South Asia

Khalid: A test for US credibility
By Syed Saleem Shahzad

KARACHI - The circumstances surrounding the arrest in Pakistan and handing over to US authorities of a man said to be Khalid Shaikh Mohammad, a reportedly leading member of al-Qaeda, raise a number of important issues, not the least of which is the credibility of the US in its "war against terror".

Khalid himself is shrouded in mystery. He was reported to have been killed in Karachi in a bloody shootout with Pakistani security forces on September 11, 2002 (See A chilling inheritance of terror) and there is dispute over whether or not he was one of the key planners of the September 11 attacks on the US a year earlier.

There is even doubt over Khalid's nationality. Some say he is Pakistani, others that he is a Kuwaiti. Certainly, though, he does appear to be of Pakistani origin, probably Baloch, and raised in Kuwait. He is thought to have been in Pakistan for about two-and-a-half years, well before September 11, 2001.

Pakistani and US intelligence officials were alerted to his presence in the country when he gave an interview to the Qatar-based al-Jazeera television station shortly before the first anniversary of September 11. On the strength of intercepted communications through ordinary mobile phones as well as satellite telephones, the net closed on Khalid.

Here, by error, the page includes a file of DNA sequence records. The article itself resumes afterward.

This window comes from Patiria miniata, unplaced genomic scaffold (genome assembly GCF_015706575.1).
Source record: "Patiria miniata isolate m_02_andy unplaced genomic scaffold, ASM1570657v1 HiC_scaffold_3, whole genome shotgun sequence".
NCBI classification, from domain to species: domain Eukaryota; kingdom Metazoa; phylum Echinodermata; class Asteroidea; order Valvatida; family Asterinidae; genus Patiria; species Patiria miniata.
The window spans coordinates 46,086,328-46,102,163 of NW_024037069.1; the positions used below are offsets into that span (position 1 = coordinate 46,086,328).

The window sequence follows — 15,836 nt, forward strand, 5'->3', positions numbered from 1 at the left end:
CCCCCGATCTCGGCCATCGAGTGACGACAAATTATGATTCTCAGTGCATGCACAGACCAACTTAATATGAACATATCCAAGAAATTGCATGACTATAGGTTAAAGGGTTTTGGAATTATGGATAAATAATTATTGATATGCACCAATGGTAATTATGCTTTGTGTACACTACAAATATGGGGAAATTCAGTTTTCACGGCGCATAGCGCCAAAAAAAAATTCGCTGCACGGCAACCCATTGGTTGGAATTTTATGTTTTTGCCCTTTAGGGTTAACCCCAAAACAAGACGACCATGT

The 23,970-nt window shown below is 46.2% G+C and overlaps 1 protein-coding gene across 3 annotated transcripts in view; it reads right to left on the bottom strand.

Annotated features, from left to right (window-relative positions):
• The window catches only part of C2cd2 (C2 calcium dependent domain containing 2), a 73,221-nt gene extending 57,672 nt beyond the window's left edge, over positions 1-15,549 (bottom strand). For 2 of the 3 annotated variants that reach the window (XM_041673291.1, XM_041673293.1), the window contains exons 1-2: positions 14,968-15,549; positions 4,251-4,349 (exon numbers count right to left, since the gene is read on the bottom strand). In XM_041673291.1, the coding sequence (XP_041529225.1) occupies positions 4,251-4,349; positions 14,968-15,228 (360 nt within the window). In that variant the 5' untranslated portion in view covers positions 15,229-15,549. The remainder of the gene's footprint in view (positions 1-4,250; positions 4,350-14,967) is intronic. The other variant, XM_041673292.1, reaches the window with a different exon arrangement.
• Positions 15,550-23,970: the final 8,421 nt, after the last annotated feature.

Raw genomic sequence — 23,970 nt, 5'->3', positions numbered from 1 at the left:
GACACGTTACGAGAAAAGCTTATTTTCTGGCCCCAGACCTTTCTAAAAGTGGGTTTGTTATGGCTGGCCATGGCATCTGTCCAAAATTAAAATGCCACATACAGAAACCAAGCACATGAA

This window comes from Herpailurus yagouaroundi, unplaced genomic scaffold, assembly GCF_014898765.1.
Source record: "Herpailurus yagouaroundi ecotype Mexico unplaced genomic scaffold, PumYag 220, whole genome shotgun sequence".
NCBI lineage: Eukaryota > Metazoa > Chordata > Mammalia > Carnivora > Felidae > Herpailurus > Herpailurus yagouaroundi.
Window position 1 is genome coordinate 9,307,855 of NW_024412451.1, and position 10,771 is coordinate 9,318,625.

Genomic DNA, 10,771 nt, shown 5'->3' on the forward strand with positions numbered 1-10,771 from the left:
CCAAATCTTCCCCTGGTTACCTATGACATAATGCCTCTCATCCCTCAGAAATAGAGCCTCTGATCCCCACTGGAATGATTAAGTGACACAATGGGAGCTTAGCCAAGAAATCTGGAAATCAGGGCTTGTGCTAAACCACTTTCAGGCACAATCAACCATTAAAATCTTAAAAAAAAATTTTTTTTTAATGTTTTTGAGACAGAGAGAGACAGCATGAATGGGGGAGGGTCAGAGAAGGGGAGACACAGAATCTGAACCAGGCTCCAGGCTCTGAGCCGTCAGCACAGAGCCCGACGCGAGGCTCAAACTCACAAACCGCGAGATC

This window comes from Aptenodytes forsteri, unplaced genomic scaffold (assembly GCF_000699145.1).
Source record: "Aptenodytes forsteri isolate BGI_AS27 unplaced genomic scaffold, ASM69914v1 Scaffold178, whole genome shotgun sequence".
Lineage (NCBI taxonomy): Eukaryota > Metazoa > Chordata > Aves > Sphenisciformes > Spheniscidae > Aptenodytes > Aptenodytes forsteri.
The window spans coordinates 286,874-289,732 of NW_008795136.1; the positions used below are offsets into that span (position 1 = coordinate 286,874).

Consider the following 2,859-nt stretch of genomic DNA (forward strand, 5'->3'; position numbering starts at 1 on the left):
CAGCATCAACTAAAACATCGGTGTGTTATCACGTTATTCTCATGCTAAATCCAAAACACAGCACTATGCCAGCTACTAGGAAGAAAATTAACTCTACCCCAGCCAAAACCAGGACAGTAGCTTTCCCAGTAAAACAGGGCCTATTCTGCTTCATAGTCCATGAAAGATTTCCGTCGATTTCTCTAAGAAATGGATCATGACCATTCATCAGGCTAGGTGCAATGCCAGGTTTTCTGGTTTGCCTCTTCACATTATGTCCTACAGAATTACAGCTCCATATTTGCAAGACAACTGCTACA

Dead or alive?
According to an official of Pakistan's Inter-Services Intelligence (ISI), Khalid was followed from somewhere in the eastern district of Karachi to the Defense Housing Authority (Phase II, commercial area), situated in the southern part of the city near Clifton beach. There he entered a two-storey building, which was then surrounded by ISI and Federal Bureau of Investigation (FBI) officials. They were joined by hundreds of police vehicles and Pakistan Rangers. The total number of law enforcement agents at that time was 1,000 or more.

The following is a reconstruction of events that were widely reported in the Pakistani print and electronic media, and information gathered from intelligence sources.

The building stands alone, with no access to the ones next door. Initially, a few plainclothed officials (including a major of the ISI and a civilian inspector) entered the building and urged the people inside to evacuate. A grenade was then thrown, which injured the major and the inspector, forcing them to retreat.